Ausbil Investment Management’s head of environmental, social and governance (ESG) research, Mans Carlsson-Sweeny, has been recognised with an Anti-Slavery Australia Freedom Award Certificate of High Commendation, for his work combatting slavery in investment supply chains.
He was recognised due to his contribution identifying the risk of modern slavery in investment and promoting better awareness around slavery in the investor community.
Carlsson-Sweeny had travelled to countries such as Bangladesh, Cambodia, China and Thailand to research working conditions and gather information.
Since 2016, Ausbil had worked on highlighting modern slavery as an investment risk and how companies can mitigate it in global supply chains and operations.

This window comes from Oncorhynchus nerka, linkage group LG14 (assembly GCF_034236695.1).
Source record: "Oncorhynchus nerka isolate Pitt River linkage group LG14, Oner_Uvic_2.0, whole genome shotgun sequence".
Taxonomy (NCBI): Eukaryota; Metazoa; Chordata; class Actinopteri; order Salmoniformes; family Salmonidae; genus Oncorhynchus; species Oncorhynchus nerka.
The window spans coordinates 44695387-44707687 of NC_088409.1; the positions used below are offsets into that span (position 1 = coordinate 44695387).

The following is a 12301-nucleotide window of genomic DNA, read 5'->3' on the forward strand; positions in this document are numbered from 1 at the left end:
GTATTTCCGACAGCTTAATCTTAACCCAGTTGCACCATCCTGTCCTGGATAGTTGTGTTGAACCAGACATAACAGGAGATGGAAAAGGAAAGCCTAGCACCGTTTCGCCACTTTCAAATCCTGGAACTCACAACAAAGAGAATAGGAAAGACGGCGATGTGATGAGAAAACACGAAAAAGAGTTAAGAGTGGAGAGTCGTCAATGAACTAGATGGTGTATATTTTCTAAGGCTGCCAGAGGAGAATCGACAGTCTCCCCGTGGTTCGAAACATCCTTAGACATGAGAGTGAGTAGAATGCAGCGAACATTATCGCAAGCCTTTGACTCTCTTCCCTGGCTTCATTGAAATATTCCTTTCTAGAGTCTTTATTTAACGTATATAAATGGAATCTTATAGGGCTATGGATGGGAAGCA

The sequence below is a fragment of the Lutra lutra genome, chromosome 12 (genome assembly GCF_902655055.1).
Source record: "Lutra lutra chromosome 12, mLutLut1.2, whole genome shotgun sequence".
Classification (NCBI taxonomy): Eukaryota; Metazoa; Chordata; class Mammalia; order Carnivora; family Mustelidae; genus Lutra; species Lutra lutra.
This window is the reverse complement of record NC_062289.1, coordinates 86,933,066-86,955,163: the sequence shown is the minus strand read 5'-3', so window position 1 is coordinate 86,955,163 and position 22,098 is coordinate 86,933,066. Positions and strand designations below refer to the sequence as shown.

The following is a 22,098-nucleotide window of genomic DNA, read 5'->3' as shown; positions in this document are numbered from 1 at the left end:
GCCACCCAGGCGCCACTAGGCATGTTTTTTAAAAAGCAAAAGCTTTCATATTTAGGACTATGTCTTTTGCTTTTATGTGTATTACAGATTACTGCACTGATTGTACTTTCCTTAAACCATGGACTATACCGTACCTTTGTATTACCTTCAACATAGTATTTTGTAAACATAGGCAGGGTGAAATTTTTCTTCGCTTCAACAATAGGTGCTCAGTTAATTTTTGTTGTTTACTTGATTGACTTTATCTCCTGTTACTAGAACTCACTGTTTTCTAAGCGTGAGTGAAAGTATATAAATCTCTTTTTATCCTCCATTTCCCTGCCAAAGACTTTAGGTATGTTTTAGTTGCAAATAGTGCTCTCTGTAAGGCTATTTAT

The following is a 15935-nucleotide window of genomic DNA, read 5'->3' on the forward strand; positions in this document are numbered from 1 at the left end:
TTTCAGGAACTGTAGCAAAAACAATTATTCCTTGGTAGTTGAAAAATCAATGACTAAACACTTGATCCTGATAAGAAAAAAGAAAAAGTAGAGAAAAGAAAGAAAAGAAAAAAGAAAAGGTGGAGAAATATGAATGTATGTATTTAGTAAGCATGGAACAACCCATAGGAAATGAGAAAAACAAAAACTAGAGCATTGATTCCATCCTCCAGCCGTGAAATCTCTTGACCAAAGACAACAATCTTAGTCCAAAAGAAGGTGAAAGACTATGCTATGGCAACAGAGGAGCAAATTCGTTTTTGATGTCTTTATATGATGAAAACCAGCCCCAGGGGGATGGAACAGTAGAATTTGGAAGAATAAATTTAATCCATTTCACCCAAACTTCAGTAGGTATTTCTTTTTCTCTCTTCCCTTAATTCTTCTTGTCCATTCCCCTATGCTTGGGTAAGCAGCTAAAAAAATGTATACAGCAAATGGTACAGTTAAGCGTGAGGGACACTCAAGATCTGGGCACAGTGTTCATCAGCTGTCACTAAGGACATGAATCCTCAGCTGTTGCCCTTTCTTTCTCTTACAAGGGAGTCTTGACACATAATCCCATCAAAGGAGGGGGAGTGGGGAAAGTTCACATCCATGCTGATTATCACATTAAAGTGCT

Ausbil engaged with the government about the Modern Slavery Act 2018, which came into effect earlier this year, and were appointed to a panel of experts helping the Federal Government to provide guidance on the issue.
Last year, they had chaired a sub-committee of Responsible Investment Association of Australasia (RIAA) human rights working group, which produced an investor toolkit on human rights to help engage companies constructively on how to mitigate human rights issues.
Carlsson-Sweeny said the introduction of Australia’s anti-slavery legislation was one that was stronger than those enacted by other nations, including the UK.
“Investors can play a big role through leverage with the companies in which we invest, and institutional investors have high expectations about how corporate Australia should behave in helping reduce the incidence of modern slavery,” Carlsson-Sweeny said.
“Ultimately, it comes down to earnings sustainability. A business model that relies on underpaid workers, weak regulation, weak enforcement of laws or even illegal activities like slavery is not sustainable.”